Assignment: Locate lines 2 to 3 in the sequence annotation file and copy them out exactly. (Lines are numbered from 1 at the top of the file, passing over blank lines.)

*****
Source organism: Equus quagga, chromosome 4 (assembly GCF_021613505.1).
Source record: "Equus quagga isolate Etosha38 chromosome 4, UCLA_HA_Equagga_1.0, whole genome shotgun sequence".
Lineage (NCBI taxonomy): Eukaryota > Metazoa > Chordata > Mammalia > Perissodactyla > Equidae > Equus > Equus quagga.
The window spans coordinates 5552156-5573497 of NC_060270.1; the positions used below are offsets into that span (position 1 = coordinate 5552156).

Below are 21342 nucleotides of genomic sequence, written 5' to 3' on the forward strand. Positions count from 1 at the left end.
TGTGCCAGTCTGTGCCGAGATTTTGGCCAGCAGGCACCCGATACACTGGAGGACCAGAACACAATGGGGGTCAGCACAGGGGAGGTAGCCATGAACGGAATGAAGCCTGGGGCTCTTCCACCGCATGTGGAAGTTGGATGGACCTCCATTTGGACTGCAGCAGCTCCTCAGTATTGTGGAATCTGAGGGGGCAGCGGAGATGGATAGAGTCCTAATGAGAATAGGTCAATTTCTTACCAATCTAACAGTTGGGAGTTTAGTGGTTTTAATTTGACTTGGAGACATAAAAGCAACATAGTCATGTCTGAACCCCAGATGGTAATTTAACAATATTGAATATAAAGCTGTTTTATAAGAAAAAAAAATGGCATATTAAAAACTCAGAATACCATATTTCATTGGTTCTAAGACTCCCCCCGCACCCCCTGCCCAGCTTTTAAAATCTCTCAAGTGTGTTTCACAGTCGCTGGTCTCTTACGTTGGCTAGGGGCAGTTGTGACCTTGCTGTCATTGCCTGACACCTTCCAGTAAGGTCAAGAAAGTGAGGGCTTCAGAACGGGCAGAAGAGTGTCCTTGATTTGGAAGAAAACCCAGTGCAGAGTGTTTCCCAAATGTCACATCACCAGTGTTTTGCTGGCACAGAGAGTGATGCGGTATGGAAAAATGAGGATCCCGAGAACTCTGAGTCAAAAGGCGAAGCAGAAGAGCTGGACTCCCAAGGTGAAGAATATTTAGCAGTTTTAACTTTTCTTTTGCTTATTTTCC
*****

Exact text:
Source record: "Equus quagga isolate Etosha38 chromosome 4, UCLA_HA_Equagga_1.0, whole genome shotgun sequence".
Lineage (NCBI taxonomy): Eukaryota > Metazoa > Chordata > Mammalia > Perissodactyla > Equidae > Equus > Equus quagga.